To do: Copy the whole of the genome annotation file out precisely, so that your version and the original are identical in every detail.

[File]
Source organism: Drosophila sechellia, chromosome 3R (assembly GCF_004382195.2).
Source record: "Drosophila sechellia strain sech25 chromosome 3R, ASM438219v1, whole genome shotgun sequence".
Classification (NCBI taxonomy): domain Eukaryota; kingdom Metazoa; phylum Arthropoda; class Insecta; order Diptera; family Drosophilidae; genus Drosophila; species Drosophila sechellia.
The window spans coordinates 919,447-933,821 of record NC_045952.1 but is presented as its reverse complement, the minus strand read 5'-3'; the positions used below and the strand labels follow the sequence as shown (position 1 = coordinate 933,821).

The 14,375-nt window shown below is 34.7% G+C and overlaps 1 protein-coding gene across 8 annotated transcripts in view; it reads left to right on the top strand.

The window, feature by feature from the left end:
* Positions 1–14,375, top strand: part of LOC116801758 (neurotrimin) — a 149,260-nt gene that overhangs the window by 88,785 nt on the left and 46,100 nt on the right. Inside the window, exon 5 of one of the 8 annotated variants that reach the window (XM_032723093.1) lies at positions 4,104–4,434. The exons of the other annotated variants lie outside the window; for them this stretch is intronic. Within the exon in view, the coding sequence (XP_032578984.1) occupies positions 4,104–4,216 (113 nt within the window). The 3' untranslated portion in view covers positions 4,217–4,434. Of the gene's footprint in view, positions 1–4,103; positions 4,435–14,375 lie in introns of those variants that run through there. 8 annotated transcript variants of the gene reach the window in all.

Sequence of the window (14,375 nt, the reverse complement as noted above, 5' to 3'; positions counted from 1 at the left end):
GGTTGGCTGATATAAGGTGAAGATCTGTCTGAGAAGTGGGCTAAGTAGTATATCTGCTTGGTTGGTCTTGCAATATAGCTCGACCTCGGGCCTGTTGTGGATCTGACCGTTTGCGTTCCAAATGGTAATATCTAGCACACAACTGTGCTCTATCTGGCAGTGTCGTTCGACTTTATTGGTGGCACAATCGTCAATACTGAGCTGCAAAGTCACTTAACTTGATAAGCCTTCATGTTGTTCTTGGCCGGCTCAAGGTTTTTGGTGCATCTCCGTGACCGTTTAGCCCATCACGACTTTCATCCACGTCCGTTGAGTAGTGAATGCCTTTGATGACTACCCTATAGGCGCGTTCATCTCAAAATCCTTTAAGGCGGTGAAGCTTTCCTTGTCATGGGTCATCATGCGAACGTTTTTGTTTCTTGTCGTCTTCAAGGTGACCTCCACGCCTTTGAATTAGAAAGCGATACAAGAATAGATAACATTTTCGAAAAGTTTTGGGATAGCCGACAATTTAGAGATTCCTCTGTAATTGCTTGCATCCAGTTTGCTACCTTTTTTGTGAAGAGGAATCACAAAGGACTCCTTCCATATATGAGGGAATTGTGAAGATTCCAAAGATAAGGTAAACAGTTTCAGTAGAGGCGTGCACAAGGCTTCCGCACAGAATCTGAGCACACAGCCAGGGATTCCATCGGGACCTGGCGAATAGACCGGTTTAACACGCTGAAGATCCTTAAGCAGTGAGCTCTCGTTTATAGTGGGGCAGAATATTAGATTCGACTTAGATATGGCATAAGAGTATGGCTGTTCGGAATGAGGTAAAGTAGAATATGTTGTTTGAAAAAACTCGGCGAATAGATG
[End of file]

Source organism: Drosophila sechellia, chromosome 3R (assembly GCF_004382195.2).
Source record: "Drosophila sechellia strain sech25 chromosome 3R, ASM438219v1, whole genome shotgun sequence".
Classification (NCBI taxonomy): domain Eukaryota; kingdom Metazoa; phylum Arthropoda; class Insecta; order Diptera; family Drosophilidae; genus Drosophila; species Drosophila sechellia.
The window spans coordinates 919,447-933,821 of record NC_045952.1 but is presented as its reverse complement, the minus strand read 5'-3'; the positions used below and the strand labels follow the sequence as shown (position 1 = coordinate 933,821).

The 14,375-nt window shown below is 34.7% G+C and overlaps 1 protein-coding gene across 8 annotated transcripts in view; it reads left to right on the top strand.

The window, feature by feature from the left end:
* Positions 1–14,375, top strand: part of LOC116801758 (neurotrimin) — a 149,260-nt gene that overhangs the window by 88,785 nt on the left and 46,100 nt on the right. Inside the window, exon 5 of one of the 8 annotated variants that reach the window (XM_032723093.1) lies at positions 4,104–4,434. The exons of the other annotated variants lie outside the window; for them this stretch is intronic. Within the exon in view, the coding sequence (XP_032578984.1) occupies positions 4,104–4,216 (113 nt within the window). The 3' untranslated portion in view covers positions 4,217–4,434. Of the gene's footprint in view, positions 1–4,103; positions 4,435–14,375 lie in introns of those variants that run through there. 8 annotated transcript variants of the gene reach the window in all.

Sequence of the window (14,375 nt, the reverse complement as noted above, 5' to 3'; positions counted from 1 at the left end):
GGTTGGCTGATATAAGGTGAAGATCTGTCTGAGAAGTGGGCTAAGTAGTATATCTGCTTGGTTGGTCTTGCAATATAGCTCGACCTCGGGCCTGTTGTGGATCTGACCGTTTGCGTTCCAAATGGTAATATCTAGCACACAACTGTGCTCTATCTGGCAGTGTCGTTCGACTTTATTGGTGGCACAATCGTCAATACTGAGCTGCAAAGTCACTTAACTTGATAAGCCTTCATGTTGTTCTTGGCCGGCTCAAGGTTTTTGGTGCATCTCCGTGACCGTTTAGCCCATCACGACTTTCATCCACGTCCGTTGAGTAGTGAATGCCTTTGATGACTACCCTATAGGCGCGTTCATCTCAAAATCCTTTAAGGCGGTGAAGCTTTCCTTGTCATGGGTCATCATGCGAACGTTTTTGTTTCTTGTCGTCTTCAAGGTGACCTCCACGCCTTTGAATTAGAAAGCGATACAAGAATAGATAACATTTTCGAAAAGTTTTGGGATAGCCGACAATTTAGAGATTCCTCTGTAATTGCTTGCATCCAGTTTGCTACCTTTTTTGTGAAGAGGAATCACAAAGGACTCCTTCCATATATGAGGGAATTGTGAAGATTCCAAAGATAAGGTAAACAGTTTCAGTAGAGGCGTGCACAAGGCTTCCGCACAGAATCTGAGCACACAGCCAGGGATTCCATCGGGACCTGGCGAATAGACCGGTTTAACACGCTGAAGATCCTTAAGCAGTGAGCTCTCGTTTATAGTGGGGCAGAATATTAGATTCGACTTAGATATGGCATAAGAGTATGGCTGTTCGGAATGAGGTAAAGTAGAATATGTTGTTTGAAAAAACTCGGCGAATAGATG